The University offers a program to both children and adults who have had a cochlear implant due to significant hearing loss or deafness. The program focuses on improving the person’s ability to interpret the auditory information that they are receiving through the implant. Auditory training of individual speech sounds, word discrimination and identification as well as conversational skills are developed through an individualized therapy program. The client’s personal interests and goals are incorporated into sessions. Speech therapy, telephone training and music recognition are areas that may be developed. Self-advocacy skills are discussed and applied in practical situations.
Sessions are conducted in an individual or group setting depending on client needs.
Childhood Apraxia of Speech
The University clinic offers specialized diagnostic and treatment services for those children who are suspected of having, or have been diagnosed as having, a motor speech sound disorder such as childhood apraxia of speech (CAS). Evaluation of children 3 years of age and older offers the best diagnostic outcomes for providing a differential diagnosis of a child's speech sound disorder. Therapy services at the UB Clinic are typically provided as a supplemental intervention source for those children with CAS who already receive therapy through preschool/school-based speech-language services.
Play Based Language Therapy for Young Children
The University at Buffalo Speech-Language and Hearing Clinic offers services to help children ages 18-months to 8-years develop appropriate play skills while developing their overall language and joint attention skills. For more information on this program contact the clinic office at 716-829-3980.
Social/Pragmatic Language - Individual and Group Services:
The University at Buffalo Speech-Language and Hearing Clinic offers services to help adults and children develop pragmatic language skills within individual and/or group sessions. Therapy focuses on social concept and vocabulary development, asking and answering questions, storytelling, listening comprehension, greetings, conversational skills, turn-taking, and social story writing to lessen idiosyncratic behaviors.
For more information on this program contact the clinic office at 716-829-3980.
Stuttering Program for Children and Adults that Stutter
The University offers programs for both children and adults who stutter. The program addresses education about stuttering, encourages communication challenges, addresses emotional, social and cognitive aspects of stuttering, incorporates fluency enhancing and modification strategies, and encourages individuals to break-down communication fears to be a more confident and effective communicator.
National Stuttering Association (NSA) Support Group
The University at Buffalo hosts the Buffalo Adult Chapter of the NSA. This is a free monthly support group that is open to our clients and anyone in the community. Currently, we meet every third Monday of each month during the semester in the UB Speech-Language & Hearing Clinic (or virtually), 52 Biomedical Education Building on the South Campus.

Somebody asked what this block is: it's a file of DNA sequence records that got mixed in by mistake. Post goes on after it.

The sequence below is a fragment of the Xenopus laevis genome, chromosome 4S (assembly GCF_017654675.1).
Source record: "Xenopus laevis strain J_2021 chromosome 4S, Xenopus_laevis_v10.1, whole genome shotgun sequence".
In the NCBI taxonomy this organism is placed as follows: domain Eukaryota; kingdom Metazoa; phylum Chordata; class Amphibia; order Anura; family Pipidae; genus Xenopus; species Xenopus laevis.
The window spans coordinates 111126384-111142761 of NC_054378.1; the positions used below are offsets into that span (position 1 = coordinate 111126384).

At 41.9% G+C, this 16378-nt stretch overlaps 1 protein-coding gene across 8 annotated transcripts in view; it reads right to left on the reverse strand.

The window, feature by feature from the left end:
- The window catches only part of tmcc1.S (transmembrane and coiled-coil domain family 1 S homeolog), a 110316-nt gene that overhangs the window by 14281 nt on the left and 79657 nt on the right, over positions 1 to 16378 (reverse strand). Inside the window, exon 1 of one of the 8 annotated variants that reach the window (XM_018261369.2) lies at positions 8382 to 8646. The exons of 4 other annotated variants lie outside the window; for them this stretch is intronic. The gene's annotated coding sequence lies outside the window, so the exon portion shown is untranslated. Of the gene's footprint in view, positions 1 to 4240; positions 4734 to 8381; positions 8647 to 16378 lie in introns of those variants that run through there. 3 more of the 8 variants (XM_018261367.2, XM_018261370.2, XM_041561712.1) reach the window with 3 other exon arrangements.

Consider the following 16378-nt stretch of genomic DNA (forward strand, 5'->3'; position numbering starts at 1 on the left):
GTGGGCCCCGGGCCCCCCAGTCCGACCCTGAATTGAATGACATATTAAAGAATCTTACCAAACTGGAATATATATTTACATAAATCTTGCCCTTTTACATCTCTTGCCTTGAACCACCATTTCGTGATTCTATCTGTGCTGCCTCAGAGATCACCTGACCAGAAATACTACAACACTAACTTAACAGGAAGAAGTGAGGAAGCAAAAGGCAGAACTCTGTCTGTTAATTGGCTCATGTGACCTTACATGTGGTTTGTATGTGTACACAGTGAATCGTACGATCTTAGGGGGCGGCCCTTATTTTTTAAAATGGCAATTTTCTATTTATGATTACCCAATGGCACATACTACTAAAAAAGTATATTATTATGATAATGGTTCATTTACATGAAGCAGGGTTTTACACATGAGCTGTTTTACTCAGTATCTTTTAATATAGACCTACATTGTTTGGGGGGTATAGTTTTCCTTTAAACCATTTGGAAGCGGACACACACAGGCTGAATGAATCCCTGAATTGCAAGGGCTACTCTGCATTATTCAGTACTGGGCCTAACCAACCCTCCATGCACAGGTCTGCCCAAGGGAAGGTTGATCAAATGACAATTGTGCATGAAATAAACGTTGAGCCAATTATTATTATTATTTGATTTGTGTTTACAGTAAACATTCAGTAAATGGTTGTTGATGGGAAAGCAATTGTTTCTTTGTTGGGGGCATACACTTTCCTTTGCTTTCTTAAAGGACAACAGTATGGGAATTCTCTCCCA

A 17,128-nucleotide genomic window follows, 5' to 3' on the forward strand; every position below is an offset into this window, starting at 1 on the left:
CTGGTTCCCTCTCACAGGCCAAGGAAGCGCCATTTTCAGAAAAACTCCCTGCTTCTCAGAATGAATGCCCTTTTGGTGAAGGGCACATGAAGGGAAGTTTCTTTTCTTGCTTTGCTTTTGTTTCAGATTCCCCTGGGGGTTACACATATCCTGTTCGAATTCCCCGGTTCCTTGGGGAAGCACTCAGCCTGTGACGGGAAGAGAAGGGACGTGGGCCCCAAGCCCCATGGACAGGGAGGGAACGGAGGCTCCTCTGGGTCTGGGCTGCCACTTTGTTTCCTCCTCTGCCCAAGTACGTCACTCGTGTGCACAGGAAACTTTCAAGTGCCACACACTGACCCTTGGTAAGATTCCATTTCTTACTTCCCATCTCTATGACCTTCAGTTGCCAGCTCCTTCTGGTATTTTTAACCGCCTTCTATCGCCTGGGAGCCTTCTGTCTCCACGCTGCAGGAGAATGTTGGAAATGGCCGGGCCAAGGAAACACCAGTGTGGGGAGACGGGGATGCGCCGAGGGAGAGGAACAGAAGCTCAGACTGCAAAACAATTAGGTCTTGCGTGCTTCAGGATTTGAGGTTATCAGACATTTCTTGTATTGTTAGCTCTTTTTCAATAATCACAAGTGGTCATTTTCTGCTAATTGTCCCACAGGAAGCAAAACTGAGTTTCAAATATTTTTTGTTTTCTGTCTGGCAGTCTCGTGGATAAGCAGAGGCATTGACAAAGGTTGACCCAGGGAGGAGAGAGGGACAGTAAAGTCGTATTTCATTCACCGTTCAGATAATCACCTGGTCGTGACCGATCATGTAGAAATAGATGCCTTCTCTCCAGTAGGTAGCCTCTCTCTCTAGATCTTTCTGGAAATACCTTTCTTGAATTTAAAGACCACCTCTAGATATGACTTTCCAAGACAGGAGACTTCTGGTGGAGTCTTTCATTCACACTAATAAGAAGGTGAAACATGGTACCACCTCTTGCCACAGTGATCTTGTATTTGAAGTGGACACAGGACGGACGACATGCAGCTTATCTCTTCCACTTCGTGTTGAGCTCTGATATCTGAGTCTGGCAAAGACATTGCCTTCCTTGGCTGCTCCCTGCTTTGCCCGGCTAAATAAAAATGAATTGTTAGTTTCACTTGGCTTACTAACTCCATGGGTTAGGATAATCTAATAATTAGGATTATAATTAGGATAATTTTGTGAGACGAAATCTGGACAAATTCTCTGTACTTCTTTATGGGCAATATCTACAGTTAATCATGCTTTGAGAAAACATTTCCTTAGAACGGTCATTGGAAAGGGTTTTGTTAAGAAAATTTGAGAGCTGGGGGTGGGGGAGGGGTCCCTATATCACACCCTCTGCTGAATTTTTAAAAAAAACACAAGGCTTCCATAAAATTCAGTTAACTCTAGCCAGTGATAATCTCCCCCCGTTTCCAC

For more information and to register for the group call the clinic office at 716-829-3980 or contact the Chapter Leaders here; https://westutter.org/find-nsa-meeting-near/new-york/
Tinnitus/Hyperacusis Management Program
Tinnitus is the perception of a sound in the ears or head that is unrelated to any actual physical sound. Hyperacusis is an abnormal sensitivity to the loudness of sound. Although there is no cure for either of these conditions, there are effective treatments to help lessen and manage the effects. The audiologists at our clinic have been specializing in the management of tinnitus and hyperacusis for 20 years. Our hearing research center has been conducting research in these disorders for even longer. We have found that a combination of sound therapy and counseling is very effective in helping the majority of patients. Sound therapy means using other sound to make the tinnitus less perceptible and to desensitize the auditory system. Our counseling programs include educational/informational counseling, cognitive restructuring, attention control/imagery training, mindfulness and relaxation training. With each patient, we listen carefully to understand how the problem is affecting you, perform a thorough evaluation, explain our findings and offer management options that are customized to your particular situation. We continue to explore new possible treatments for these conditions and can sometimes offer participation in a clinical trial.
Transgender Voice & Communication: Individual & Group Services
UB offers voice and communication services for Transgender or NonBinary Individuals looking to modify their Voice and Communication to better align with their Gender identify and expression. Speech-Language Pathologists have voice and communication training to support individuals along their communication journey to get closer to their authentic voice. Typical targets during sessions include modifications in pitch, resonance, tension management, vocal health, articulation, and non-verbal communication. The clinic has also started a UB Voice and Communication Group (UB VAC) that meets weekly for these individuals to have a supportive space to practice targets.
Toddler/Pre-School Speech-Language Therapy
The University offers services for pre-school children with speech or language needs. Individual and group services are provided upon availability throughout the year. Pre-school services are often a good clinical alternative for young children who do not qualify for services through the county or the school district, but still present with communication delays.
If you would like to schedule an evaluation call the clinic at (716) 829-3980.